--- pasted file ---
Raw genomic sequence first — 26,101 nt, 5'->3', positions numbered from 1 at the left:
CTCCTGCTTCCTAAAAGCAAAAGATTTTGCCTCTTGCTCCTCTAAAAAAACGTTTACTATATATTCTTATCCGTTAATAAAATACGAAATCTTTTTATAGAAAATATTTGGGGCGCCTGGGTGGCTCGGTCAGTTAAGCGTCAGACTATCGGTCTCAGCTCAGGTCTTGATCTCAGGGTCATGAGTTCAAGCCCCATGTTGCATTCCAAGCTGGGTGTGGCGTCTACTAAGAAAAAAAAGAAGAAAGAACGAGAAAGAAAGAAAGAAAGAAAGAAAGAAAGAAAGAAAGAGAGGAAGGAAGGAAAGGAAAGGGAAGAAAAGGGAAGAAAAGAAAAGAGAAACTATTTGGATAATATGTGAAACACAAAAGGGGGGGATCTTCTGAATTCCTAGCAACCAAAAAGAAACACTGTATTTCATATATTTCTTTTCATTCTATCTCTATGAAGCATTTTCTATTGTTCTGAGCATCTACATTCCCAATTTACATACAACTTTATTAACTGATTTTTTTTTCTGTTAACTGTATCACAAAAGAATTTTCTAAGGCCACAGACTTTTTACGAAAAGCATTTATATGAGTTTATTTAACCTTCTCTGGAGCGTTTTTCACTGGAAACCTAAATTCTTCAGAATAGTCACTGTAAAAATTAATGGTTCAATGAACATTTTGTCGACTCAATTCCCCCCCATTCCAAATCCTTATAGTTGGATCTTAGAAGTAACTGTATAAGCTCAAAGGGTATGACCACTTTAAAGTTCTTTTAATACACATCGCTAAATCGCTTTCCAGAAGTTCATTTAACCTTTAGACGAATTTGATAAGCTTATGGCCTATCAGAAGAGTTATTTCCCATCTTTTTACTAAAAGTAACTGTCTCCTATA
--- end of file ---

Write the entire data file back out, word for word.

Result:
Raw genomic sequence first — 26,101 nt, 5'->3', positions numbered from 1 at the left:
CTCCTGCTTCCTAAAAGCAAAAGATTTTGCCTCTTGCTCCTCTAAAAAAACGTTTACTATATATTCTTATCCGTTAATAAAATACGAAATCTTTTTATAGAAAATATTTGGGGCGCCTGGGTGGCTCGGTCAGTTAAGCGTCAGACTATCGGTCTCAGCTCAGGTCTTGATCTCAGGGTCATGAGTTCAAGCCCCATGTTGCATTCCAAGCTGGGTGTGGCGTCTACTAAGAAAAAAAAGAAGAAAGAACGAGAAAGAAAGAAAGAAAGAAAGAAAGAAAGAAAGAAAGAGAGGAAGGAAGGAAAGGAAAGGGAAGAAAAGGGAAGAAAAGAAAAGAGAAACTATTTGGATAATATGTGAAACACAAAAGGGGGGGATCTTCTGAATTCCTAGCAACCAAAAAGAAACACTGTATTTCATATATTTCTTTTCATTCTATCTCTATGAAGCATTTTCTATTGTTCTGAGCATCTACATTCCCAATTTACATACAACTTTATTAACTGATTTTTTTTTCTGTTAACTGTATCACAAAAGAATTTTCTAAGGCCACAGACTTTTTACGAAAAGCATTTATATGAGTTTATTTAACCTTCTCTGGAGCGTTTTTCACTGGAAACCTAAATTCTTCAGAATAGTCACTGTAAAAATTAATGGTTCAATGAACATTTTGTCGACTCAATTCCCCCCCATTCCAAATCCTTATAGTTGGATCTTAGAAGTAACTGTATAAGCTCAAAGGGTATGACCACTTTAAAGTTCTTTTAATACACATCGCTAAATCGCTTTCCAGAAGTTCATTTAACCTTTAGACGAATTTGATAAGCTTATGGCCTATCAGAAGAGTTATTTCCCATCTTTTTACTAAAAGTAACTGTCTCCTATA